The Federal Bureau of Investigation is warning of fraudulent COVID-19 antibody tests.
While real tests indicate whether or not an individual was previously infected with the virus that causes COVID-19, the FBI warns the false tests are not only a method for scammers to give out fraudulent results but also to steal personal information from people who take the fake tests.
Scammers, according to the FBI, are also looking for insurance and Medicare information, "which can be used in future medical insurance or identity theft schemes."
The FBI urges the public to be aware of "claims of FDA approval for antibody testing that cannot be verified, advertisements for antibody testing through social media platforms, email, telephone calls, online, or from unsolicited/unknown sources, and marketers offering 'free' COVID-19 antibody tests or providing incentives for undergoing testing."
Officials urge checking the Food and Drug Administration website, consulting with a primary care physician, using a known laboratory or health care provider, among other recommendations.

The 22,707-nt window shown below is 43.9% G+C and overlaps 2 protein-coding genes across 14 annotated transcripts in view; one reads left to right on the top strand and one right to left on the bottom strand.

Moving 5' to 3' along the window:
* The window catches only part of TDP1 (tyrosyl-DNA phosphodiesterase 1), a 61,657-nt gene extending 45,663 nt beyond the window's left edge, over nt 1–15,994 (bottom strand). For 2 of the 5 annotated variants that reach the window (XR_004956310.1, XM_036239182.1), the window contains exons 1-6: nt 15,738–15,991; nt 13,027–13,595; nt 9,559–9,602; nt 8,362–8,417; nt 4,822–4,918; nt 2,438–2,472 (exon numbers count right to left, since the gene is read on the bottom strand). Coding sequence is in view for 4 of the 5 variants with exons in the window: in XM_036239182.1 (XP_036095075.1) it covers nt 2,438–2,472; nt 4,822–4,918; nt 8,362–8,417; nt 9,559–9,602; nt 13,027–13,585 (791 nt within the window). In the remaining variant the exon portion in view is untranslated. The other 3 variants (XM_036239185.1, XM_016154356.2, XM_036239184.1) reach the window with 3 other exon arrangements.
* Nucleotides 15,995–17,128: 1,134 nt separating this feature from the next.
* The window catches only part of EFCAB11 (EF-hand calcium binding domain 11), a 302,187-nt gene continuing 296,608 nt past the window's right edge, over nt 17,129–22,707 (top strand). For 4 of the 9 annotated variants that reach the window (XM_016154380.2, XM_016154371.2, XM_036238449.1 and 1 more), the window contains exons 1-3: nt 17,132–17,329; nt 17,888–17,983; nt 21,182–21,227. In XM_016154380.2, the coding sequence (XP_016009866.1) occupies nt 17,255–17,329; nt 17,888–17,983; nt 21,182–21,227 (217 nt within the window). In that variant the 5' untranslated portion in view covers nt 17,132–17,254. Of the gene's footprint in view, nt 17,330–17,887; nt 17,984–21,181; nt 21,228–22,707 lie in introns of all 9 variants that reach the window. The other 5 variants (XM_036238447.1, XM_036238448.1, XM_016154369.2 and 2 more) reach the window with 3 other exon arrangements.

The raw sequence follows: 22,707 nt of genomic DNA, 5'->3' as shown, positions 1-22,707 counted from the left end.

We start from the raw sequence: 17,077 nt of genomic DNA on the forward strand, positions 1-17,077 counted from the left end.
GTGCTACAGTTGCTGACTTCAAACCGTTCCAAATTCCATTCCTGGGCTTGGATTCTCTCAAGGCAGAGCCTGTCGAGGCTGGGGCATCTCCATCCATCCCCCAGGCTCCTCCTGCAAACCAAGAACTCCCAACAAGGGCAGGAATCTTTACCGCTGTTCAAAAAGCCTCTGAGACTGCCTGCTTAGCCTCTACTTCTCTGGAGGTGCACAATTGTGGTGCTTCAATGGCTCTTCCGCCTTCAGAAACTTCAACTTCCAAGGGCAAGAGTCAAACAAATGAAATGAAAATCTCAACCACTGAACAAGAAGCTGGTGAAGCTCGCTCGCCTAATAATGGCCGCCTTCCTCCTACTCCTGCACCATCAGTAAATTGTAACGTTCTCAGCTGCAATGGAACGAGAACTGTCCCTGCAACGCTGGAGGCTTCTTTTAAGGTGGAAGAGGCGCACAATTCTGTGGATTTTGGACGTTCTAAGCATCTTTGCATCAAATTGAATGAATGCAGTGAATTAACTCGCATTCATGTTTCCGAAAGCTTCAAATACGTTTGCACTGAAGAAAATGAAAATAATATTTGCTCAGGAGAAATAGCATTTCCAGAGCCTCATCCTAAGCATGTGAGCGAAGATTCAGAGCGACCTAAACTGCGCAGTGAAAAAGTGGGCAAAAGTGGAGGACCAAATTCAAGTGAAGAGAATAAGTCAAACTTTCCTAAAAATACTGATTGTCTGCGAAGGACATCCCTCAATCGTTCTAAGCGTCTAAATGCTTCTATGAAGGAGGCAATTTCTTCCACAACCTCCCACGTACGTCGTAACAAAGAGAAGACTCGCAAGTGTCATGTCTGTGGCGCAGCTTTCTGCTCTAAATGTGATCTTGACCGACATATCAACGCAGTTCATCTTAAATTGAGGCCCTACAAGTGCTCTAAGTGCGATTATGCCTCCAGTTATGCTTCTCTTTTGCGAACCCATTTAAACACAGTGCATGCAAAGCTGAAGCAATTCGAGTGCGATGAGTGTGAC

This is not the first coronavirus scam officials have sounded the alarm on.
Last week, the Department of Justice warned of fake COVID-19 mask exemption cards.
The cards say in part "I am exempt from any ordinance requiring face mask usage in public. Wearing a face mask posses [sp] a mental and or physical risk to me. Under the Americans with Disability Act (ADA) I’m not required to disclose my condition to you."
The warning, which first came from the United States Attorney’s office in the Middle District of North Carolina, pointed to spelling and other errors. The U.S. Attorney's Office suggested the message could come in the form of cards, flyers or postings.
"Do not be fooled by the chicanery and misappropriation of the DOJ eagle," said U.S. Attorney G.T. Martin in a release. "These cards do not carry the force of law. The ‘Freedom to Breathe Agency,’ or ‘FTBA,’ is not a government agency."
Homeland Security Investigations, an arm of the Department of Homeland Security, is also cracking down on COVID-19 scams.
ABC News' Eden David contributed to this reporting.